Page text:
One analysis shows agriculture would lose $5 billion in net farm income by 2020 if the bill becomes law, she said. "What we're really concerned about in Minnesota, specifically, is energy prices. Will these energy prices go up, because if utilities are capped by offsets or have to put in new technology in place, that is going to cost money. Or if they are restricted in coal use, that's going to cost money."

A good portion of farm input costs are tied to energy - about 65 percent, she said.

No bill has yet been introduced in the Senate but is expected in a few weeks.

She passed out postcards for Farm Bureau members to sign to be delivered to Minnesota representatives and senators, asking them to oppose climate change legislation as "farmers will face production and fertilizer cost increases and lower farm income if this bill is enacted." And, "all consumers will see increased fuel and energy prices."

Only 100 of 435 U.S. House members represent rural areas, Bohlen said, while all 100 senators are ag senators. "That changes the dynamics as senators have to look at it differently than do House members."

Bohlen hopes to hand-deliver about 5,000 postcards on Oct. 7 to the Minnesota congressional delegation.

Congress is currently embroiled in health care reform legislation, but Bohlen doubts it will pass this year, despite pressure from President Barack Obama. For one thing, Congress needs to pass 12 appropriations bills by Oct. 1 that make government run, and work has only progressed on three of them.

She predicted a continuing resolution to keep government running at current levels while those bills are finalized.

It also doesn't appear that the House and Senate are ready to agree on a health care bill, with two differing bills in the House and one in the Senate. Even then, a conference committee would have to hammer out differences between House and Senate bills.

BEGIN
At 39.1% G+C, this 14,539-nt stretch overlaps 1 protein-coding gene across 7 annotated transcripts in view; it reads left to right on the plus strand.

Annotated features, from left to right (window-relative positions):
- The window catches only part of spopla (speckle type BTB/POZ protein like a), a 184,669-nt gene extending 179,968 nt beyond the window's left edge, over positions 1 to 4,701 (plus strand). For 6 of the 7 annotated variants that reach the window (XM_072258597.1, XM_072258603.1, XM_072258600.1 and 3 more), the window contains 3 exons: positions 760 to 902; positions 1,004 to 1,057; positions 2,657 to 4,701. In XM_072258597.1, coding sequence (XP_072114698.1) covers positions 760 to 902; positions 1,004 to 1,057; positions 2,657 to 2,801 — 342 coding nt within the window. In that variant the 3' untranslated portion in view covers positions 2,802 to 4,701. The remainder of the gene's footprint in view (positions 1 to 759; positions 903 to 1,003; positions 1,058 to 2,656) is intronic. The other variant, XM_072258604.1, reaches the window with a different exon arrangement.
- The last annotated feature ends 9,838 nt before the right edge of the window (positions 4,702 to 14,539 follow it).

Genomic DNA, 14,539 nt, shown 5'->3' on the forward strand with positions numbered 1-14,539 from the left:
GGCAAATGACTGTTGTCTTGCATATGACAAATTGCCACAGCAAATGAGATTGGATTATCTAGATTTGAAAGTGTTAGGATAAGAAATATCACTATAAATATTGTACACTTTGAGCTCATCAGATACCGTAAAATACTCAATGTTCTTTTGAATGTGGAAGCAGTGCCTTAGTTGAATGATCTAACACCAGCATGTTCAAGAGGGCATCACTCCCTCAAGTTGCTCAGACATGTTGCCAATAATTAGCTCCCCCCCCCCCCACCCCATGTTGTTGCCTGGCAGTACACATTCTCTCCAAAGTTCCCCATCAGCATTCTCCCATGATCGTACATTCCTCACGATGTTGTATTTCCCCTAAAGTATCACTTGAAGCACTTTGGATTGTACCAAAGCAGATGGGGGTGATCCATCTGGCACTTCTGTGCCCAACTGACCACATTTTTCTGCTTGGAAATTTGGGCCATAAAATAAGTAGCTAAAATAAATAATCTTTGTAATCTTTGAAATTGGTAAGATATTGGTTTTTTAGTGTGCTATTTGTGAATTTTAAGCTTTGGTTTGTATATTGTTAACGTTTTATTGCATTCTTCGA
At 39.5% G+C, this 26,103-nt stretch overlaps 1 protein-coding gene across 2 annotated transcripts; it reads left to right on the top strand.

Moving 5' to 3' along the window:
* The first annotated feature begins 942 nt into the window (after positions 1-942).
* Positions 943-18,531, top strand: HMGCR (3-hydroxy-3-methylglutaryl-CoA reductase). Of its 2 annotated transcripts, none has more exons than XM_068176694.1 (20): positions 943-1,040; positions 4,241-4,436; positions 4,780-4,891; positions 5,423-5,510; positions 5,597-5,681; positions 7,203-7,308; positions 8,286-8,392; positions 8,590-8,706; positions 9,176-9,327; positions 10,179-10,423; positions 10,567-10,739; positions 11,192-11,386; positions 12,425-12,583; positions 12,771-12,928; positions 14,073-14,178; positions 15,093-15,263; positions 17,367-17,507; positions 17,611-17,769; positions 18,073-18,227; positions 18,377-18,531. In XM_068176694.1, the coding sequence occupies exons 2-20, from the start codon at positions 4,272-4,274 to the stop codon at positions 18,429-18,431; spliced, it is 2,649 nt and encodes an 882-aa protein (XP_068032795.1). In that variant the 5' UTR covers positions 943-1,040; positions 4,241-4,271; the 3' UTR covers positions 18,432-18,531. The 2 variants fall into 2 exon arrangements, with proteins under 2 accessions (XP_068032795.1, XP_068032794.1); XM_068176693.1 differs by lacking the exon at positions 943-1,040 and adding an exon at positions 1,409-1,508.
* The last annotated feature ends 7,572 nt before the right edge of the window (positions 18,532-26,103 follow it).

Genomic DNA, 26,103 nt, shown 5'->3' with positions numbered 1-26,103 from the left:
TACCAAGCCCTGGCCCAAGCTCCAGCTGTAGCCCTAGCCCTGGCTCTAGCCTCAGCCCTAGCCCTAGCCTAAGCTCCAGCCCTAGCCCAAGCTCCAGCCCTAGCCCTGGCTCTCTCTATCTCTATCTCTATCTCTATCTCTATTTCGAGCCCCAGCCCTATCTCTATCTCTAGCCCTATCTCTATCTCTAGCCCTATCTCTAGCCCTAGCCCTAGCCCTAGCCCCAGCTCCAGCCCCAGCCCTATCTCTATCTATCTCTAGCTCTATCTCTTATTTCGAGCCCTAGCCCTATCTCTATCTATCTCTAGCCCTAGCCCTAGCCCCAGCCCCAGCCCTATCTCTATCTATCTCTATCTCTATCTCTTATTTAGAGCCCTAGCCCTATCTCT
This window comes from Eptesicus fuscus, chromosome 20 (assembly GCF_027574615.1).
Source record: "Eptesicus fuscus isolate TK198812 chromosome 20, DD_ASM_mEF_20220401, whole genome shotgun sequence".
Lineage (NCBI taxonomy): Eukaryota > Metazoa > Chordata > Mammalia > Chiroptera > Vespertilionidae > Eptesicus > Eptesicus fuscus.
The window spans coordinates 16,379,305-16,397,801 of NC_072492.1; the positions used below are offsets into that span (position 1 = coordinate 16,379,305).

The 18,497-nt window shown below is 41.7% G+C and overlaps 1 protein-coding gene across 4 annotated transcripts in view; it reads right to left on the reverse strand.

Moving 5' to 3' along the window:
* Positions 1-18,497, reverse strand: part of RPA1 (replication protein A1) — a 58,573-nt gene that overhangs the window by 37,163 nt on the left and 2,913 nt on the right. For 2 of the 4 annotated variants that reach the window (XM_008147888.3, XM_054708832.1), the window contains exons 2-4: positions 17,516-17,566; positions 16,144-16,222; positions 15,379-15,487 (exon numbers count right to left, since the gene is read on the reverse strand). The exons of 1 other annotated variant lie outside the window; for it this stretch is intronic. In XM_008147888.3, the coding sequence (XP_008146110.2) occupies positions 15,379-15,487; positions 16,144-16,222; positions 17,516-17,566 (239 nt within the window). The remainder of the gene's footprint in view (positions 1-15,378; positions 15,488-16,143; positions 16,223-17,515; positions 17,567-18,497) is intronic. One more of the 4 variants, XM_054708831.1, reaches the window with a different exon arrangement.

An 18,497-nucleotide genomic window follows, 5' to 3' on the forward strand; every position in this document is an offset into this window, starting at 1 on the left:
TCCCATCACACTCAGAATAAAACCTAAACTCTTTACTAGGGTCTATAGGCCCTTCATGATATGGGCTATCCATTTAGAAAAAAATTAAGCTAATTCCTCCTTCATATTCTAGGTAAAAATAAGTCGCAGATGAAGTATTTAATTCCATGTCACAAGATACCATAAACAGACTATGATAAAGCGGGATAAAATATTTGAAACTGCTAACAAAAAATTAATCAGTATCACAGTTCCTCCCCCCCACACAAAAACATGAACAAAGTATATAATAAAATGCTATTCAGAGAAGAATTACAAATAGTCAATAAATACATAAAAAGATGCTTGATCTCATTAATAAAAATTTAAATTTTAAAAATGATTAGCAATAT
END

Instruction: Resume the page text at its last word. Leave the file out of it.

"The more complex, the more time it's going to take to get a health care bill passed," Bohlen said. "Obviously there is pressure from the president to get a health care bill passed, and the U.S. House and Senate are targeted to adjourn at the end of October. That's a lot of stuff that has to happen before then."

Another issue Farm Bureau is watching is that of estate taxes, with current exemption of $3.5 million from taxes and 45 percent tax rate for above that set to be repealed June 2010, she said. It comes back in 2011 at a $1 million exemption rate and 55 percent tax rate.

"We're really concerned about the $1 million - as you all know, it doesn't take long when you start looking at land and all the capital that is involved in a farm," Bohlen said. It also will make it harder for farm families to transfer the farm from one generation to another.

Options include extending the estate tax for another year, but then it still would jump back to that $1 million exemption rate in 2011," she said. Farm Bureau is seeking a permanent repeal of estate taxes, but would argue for a $5 million exemption if the tax is kept, and indexed for inflation.

In answer to a question, Bohlen said Farm Bureau is also concerned about the Clean Water Restoration Act, yet to be introduced by U.S. Rep. Jim Oberstar, DFL8th District, who did introduce it in the last session of Congress. A bill is now being considered in the Senate, however.

Bohlen said the act gives jurisdiction over waters to the U.S. Army Corps of Engineers over all waters, rather than all navigable waters, as the current law states." We don't think it would be good for agriculture."

The group gave its annual Beltrami County Farm Bureau Friend of Agriculture Award to Terry Frenzel of Blackduck, sole proprietor of Frenzel Fertilizer who also farms 400 acres and has a 75-head cow/calf operation. He was also cited for his support of 4-H and Future Farmers of American programs.

Beltrami County 4-H's Ann Marie Ward thanked the Farm Bureau for its support of 4-H and cited a 47 percent growth over four years in 4-H youth participation.

Mark Friesen, Blackduck FFA adviser, was nominated by the Beltrami County Farm Bureau as Minnesota Farm Bureau Ag Teacher of the Year

The local group, with 113 members, considered two resolutions for the annual Minnesota Farm Bureau meeting in November, and approved one and tabled the second.

Approved was a resolution to oppose efforts to mandate fire sprinkler systems in new home construction, citing cost of the systems would make homes unaffordable and also possible damages to new homes from malfunctioning systems.

The state of Minnesota considered such measures earlier this year but put off implementation for at least three years.

In Beltrami County Farm Bureau elections, Don Cloose was re-elected as president and Tim Neft re-elected as vice president. Re-elected to the board were Dave Horn and Linda Binkley, and added to the board was Chelsey Morgan.